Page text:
By Michael B. Cohen
Vice President of Global Operations
If there’s one thing consumers know about chargebacks, it’s that they are a mystery. So many rumors, so much mythology surrounds them that it can be really hard to pick apart the fact from the fiction, the news from the fake news, the information from the misinformation.
So that’s what MyChargeBack is here for. We are the professionals on the consumer’s side in complex payment dispute resolution. It is a job we take seriously, through a number of initiatives including consultation, education, and advocacy.
It’s Not Just for Fraud
It is a common myth that only unauthorized transactions (i.e., fraud) are eligible for chargebacks. In other words, they say that if your credit card was stolen or your account got hacked or your identity was stolen, and then a purchase was made without your knowledge, then and only then you can get a chargeback, but if you made the purchase on purpose, you are stuck.
Don’t believe it for a minute!
The myth is so persistent that when faced with a chargeback request, many merchants will fight it by simply providing proof that the customer authorized the payment, as though that is enough to end the dispute.
How do we know? Because MyChargeBack sees it all the time as part of our consultation services. We’ll be helping a client formulate a complex and challenging strategy, constructing a dispute based on our own thorough understanding of all the relevant laws, regulations, and card network rules. Our client’s card issuing bank will raise the dispute, informing the merchant and their receiving bank. And then the merchant responds with documentation “proving” that the charge was authorized, when that was never the point of the dispute in the first place!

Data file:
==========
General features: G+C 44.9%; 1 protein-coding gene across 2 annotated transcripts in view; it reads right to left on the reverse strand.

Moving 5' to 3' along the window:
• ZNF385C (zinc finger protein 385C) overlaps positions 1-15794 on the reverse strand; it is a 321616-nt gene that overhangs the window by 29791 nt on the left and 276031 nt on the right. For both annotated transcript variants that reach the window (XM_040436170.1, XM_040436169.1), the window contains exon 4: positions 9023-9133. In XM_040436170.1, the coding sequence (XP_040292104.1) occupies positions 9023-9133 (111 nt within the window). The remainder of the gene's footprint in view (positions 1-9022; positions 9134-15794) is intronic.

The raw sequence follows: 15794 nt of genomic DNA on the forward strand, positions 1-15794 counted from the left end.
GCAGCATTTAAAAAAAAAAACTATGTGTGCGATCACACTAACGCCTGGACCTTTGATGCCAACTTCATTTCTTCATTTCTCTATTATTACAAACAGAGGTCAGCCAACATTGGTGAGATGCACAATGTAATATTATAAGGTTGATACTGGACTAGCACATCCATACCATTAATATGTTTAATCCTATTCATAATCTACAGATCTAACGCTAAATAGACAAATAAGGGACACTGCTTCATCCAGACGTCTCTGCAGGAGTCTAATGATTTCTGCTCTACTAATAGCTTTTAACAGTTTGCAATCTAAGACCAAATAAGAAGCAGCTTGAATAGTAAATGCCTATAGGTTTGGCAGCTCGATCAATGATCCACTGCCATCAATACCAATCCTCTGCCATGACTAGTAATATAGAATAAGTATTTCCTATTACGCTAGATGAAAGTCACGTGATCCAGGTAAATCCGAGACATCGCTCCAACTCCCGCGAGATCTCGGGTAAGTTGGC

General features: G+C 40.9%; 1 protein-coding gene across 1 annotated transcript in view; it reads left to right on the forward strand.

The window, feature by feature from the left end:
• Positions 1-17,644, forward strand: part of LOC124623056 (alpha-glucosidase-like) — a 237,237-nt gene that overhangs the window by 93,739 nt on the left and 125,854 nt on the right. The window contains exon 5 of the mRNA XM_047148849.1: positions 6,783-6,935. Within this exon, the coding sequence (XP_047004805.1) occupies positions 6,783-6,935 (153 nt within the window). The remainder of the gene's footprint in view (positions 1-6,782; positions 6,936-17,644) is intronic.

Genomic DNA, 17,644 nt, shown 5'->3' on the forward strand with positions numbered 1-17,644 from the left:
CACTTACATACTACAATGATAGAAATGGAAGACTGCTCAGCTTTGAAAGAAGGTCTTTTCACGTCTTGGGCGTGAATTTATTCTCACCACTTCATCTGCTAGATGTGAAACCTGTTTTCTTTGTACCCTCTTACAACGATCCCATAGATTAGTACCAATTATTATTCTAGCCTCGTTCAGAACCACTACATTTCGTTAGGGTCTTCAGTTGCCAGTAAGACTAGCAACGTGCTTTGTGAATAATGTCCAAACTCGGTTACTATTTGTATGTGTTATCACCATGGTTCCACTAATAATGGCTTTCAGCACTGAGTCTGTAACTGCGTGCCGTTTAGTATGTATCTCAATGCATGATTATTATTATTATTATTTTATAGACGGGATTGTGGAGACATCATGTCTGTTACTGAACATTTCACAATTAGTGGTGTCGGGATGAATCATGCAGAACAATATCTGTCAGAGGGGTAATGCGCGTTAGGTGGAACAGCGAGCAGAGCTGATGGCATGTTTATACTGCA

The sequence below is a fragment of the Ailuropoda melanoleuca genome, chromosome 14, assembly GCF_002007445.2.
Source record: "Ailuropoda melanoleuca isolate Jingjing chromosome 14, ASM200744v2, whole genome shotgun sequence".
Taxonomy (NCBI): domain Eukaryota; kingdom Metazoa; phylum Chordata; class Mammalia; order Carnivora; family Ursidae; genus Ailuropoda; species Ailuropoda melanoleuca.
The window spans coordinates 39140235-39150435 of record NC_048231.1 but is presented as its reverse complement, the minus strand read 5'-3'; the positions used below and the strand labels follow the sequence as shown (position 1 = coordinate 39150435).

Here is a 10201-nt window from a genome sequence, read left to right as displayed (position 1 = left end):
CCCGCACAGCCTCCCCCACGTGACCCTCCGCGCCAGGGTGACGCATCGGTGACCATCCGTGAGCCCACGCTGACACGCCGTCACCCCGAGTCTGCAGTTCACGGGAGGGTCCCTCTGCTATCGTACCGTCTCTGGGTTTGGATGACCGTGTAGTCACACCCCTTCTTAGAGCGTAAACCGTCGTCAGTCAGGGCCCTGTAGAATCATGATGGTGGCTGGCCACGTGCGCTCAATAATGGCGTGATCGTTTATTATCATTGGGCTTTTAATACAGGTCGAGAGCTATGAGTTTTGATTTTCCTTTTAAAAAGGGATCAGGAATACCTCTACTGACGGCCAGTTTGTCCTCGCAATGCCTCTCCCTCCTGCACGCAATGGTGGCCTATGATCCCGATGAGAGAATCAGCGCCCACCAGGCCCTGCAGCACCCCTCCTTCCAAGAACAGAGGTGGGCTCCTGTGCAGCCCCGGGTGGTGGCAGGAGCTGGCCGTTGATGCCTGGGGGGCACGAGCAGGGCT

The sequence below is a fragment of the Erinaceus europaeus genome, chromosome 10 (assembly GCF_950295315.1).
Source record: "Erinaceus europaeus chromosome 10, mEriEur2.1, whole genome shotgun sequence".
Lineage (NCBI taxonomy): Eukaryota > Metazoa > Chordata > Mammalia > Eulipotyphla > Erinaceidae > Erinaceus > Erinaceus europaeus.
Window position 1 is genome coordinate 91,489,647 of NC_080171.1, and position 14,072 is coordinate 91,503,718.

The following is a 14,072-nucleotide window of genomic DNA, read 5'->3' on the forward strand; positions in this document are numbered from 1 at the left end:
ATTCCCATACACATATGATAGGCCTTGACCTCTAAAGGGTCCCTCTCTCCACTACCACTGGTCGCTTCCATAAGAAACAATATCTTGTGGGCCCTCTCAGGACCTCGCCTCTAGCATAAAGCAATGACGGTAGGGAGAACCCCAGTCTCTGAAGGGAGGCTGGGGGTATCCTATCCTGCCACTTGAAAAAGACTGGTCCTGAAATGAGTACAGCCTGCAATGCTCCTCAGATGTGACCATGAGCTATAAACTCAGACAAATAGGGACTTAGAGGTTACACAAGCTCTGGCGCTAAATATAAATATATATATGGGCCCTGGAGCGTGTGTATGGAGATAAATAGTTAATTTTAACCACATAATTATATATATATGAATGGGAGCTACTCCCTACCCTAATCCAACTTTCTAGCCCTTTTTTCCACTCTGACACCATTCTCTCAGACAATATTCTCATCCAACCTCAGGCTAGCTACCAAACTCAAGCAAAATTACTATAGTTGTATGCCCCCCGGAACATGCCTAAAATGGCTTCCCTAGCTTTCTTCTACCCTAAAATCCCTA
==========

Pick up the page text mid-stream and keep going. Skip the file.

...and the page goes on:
What can be even more frustrating is when the issuing bank accepts the merchant’s argument as dispositive, thereby cancelling the chargeback. This typically happens because the banker is overworked, undertrained, or simply not paying attention. Getting them to listen to reason and reopen the dispute requires all of MyChargeBack‘s knowledge, experience, and negotiation skills. An individual or organization with less of those assets would either give up or fail.
Why Authorized Transactions?
But wait a minute. Why exactly can authorized transactions be charged back? Isn’t the merchant right? If you agreed to the purchase, shouldn’t you bear the consequences? Caveat emptor as they say. Buyer beware.
Not at all.
It is not nearly enough to simply agree to pay for something before the purchase is irreversible. You also have to get what you paid for. And in an authorized payment dispute, that is what the merchant needs to prove. That you got what you paid for.
One example of not getting what you paid for is not receiving anything at all. Failure to provide contracted goods or services is in fact a classic case of an authorized payment dispute.
Another example is when you received something you paid for, but it was damaged or of poor quality. This is true regardless of whether it was damaged in shipping, or its status or quality was misrepresented by the merchant. This is even true of services (such as home repair, investment, or travel) which were of notably poorer quality than advertised.